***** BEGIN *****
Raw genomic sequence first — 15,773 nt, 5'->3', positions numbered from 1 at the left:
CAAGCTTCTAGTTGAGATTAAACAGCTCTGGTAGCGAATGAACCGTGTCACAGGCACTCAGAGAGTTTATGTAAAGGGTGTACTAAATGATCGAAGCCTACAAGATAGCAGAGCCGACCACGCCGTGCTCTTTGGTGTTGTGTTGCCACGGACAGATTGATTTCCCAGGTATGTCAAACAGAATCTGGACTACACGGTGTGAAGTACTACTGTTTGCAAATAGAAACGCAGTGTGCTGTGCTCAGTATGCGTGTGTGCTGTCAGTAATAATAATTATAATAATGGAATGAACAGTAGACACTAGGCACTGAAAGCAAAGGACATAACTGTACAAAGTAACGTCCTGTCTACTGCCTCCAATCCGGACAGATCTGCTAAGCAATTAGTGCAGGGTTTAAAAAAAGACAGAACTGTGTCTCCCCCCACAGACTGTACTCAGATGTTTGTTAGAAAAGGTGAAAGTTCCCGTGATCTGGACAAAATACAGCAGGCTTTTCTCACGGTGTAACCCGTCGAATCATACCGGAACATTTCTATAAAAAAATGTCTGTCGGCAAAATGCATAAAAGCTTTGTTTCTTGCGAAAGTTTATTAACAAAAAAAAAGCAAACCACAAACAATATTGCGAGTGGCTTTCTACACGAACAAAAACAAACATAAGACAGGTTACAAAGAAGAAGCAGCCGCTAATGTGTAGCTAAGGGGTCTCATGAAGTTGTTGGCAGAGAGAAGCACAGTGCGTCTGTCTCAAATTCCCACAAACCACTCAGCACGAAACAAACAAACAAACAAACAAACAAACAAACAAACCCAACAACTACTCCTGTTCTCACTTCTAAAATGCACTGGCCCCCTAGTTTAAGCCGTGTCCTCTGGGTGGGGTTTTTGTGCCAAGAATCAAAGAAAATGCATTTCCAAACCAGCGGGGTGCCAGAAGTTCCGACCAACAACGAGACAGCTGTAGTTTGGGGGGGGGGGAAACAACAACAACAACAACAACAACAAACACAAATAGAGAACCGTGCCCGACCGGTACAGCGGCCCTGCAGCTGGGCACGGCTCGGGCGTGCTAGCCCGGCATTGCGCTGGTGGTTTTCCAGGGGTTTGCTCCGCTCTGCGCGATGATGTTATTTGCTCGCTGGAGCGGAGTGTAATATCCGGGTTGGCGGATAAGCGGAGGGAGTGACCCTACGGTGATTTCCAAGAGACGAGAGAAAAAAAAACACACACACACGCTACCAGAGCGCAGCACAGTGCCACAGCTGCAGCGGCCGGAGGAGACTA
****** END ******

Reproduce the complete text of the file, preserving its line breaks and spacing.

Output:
Raw genomic sequence first — 15,773 nt, 5'->3', positions numbered from 1 at the left:
CAAGCTTCTAGTTGAGATTAAACAGCTCTGGTAGCGAATGAACCGTGTCACAGGCACTCAGAGAGTTTATGTAAAGGGTGTACTAAATGATCGAAGCCTACAAGATAGCAGAGCCGACCACGCCGTGCTCTTTGGTGTTGTGTTGCCACGGACAGATTGATTTCCCAGGTATGTCAAACAGAATCTGGACTACACGGTGTGAAGTACTACTGTTTGCAAATAGAAACGCAGTGTGCTGTGCTCAGTATGCGTGTGTGCTGTCAGTAATAATAATTATAATAATGGAATGAACAGTAGACACTAGGCACTGAAAGCAAAGGACATAACTGTACAAAGTAACGTCCTGTCTACTGCCTCCAATCCGGACAGATCTGCTAAGCAATTAGTGCAGGGTTTAAAAAAAGACAGAACTGTGTCTCCCCCCACAGACTGTACTCAGATGTTTGTTAGAAAAGGTGAAAGTTCCCGTGATCTGGACAAAATACAGCAGGCTTTTCTCACGGTGTAACCCGTCGAATCATACCGGAACATTTCTATAAAAAAATGTCTGTCGGCAAAATGCATAAAAGCTTTGTTTCTTGCGAAAGTTTATTAACAAAAAAAAAGCAAACCACAAACAATATTGCGAGTGGCTTTCTACACGAACAAAAACAAACATAAGACAGGTTACAAAGAAGAAGCAGCCGCTAATGTGTAGCTAAGGGGTCTCATGAAGTTGTTGGCAGAGAGAAGCACAGTGCGTCTGTCTCAAATTCCCACAAACCACTCAGCACGAAACAAACAAACAAACAAACAAACAAACAAACAAACCCAACAACTACTCCTGTTCTCACTTCTAAAATGCACTGGCCCCCTAGTTTAAGCCGTGTCCTCTGGGTGGGGTTTTTGTGCCAAGAATCAAAGAAAATGCATTTCCAAACCAGCGGGGTGCCAGAAGTTCCGACCAACAACGAGACAGCTGTAGTTTGGGGGGGGGGGAAACAACAACAACAACAACAACAACAAACACAAATAGAGAACCGTGCCCGACCGGTACAGCGGCCCTGCAGCTGGGCACGGCTCGGGCGTGCTAGCCCGGCATTGCGCTGGTGGTTTTCCAGGGGTTTGCTCCGCTCTGCGCGATGATGTTATTTGCTCGCTGGAGCGGAGTGTAATATCCGGGTTGGCGGATAAGCGGAGGGAGTGACCCTACGGTGATTTCCAAGAGACGAGAGAAAAAAAAACACACACACACGCTACCAGAGCGCAGCACAGTGCCACAGCTGCAGCGGCCGGAGGAGACTA